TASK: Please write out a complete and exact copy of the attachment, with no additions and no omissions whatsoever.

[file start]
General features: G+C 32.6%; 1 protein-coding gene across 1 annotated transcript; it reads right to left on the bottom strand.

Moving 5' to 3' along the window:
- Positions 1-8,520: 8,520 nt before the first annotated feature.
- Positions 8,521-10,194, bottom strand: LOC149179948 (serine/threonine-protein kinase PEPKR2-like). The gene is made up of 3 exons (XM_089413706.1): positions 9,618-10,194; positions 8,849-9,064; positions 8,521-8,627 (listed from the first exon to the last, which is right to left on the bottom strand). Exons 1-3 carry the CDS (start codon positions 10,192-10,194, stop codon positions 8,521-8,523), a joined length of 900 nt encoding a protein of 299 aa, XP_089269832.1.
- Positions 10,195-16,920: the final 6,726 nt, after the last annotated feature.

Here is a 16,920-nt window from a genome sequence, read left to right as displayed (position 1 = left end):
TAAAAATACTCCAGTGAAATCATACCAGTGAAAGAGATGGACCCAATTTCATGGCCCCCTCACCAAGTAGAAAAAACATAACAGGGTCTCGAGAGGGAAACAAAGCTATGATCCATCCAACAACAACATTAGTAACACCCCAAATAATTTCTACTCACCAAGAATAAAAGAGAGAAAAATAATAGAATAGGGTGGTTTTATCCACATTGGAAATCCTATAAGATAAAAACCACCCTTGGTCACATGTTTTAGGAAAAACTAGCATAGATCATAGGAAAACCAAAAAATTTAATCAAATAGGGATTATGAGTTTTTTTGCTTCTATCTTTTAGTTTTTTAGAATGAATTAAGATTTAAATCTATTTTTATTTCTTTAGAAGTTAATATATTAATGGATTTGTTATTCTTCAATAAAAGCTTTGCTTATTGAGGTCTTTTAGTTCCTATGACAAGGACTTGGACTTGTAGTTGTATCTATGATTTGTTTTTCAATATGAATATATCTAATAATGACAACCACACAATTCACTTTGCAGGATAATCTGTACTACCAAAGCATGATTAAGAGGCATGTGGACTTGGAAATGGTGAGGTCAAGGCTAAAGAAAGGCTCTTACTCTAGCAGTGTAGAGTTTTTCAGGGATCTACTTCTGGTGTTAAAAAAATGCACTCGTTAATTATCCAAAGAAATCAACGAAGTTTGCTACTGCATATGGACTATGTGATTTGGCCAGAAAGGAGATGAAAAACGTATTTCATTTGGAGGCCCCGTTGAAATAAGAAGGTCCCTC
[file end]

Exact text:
General features: G+C 32.6%; 1 protein-coding gene across 1 annotated transcript; it reads right to left on the bottom strand.

Moving 5' to 3' along the window:
- Positions 1-8,520: 8,520 nt before the first annotated feature.
- Positions 8,521-10,194, bottom strand: LOC149179948 (serine/threonine-protein kinase PEPKR2-like). The gene is made up of 3 exons (XM_089413706.1): positions 9,618-10,194; positions 8,849-9,064; positions 8,521-8,627 (listed from the first exon to the last, which is right to left on the bottom strand). Exons 1-3 carry the CDS (start codon positions 10,192-10,194, stop codon positions 8,521-8,523), a joined length of 900 nt encoding a protein of 299 aa, XP_089269832.1.
- Positions 10,195-16,920: the final 6,726 nt, after the last annotated feature.

Here is a 16,920-nt window from a genome sequence, read left to right as displayed (position 1 = left end):
TAAAAATACTCCAGTGAAATCATACCAGTGAAAGAGATGGACCCAATTTCATGGCCCCCTCACCAAGTAGAAAAAACATAACAGGGTCTCGAGAGGGAAACAAAGCTATGATCCATCCAACAACAACATTAGTAACACCCCAAATAATTTCTACTCACCAAGAATAAAAGAGAGAAAAATAATAGAATAGGGTGGTTTTATCCACATTGGAAATCCTATAAGATAAAAACCACCCTTGGTCACATGTTTTAGGAAAAACTAGCATAGATCATAGGAAAACCAAAAAATTTAATCAAATAGGGATTATGAGTTTTTTTGCTTCTATCTTTTAGTTTTTTAGAATGAATTAAGATTTAAATCTATTTTTATTTCTTTAGAAGTTAATATATTAATGGATTTGTTATTCTTCAATAAAAGCTTTGCTTATTGAGGTCTTTTAGTTCCTATGACAAGGACTTGGACTTGTAGTTGTATCTATGATTTGTTTTTCAATATGAATATATCTAATAATGACAACCACACAATTCACTTTGCAGGATAATCTGTACTACCAAAGCATGATTAAGAGGCATGTGGACTTGGAAATGGTGAGGTCAAGGCTAAAGAAAGGCTCTTACTCTAGCAGTGTAGAGTTTTTCAGGGATCTACTTCTGGTGTTAAAAAAATGCACTCGTTAATTATCCAAAGAAATCAACGAAGTTTGCTACTGCATATGGACTATGTGATTTGGCCAGAAAGGAGATGAAAAACGTATTTCATTTGGAGGCCCCGTTGAAATAAGAAGGTCCCTC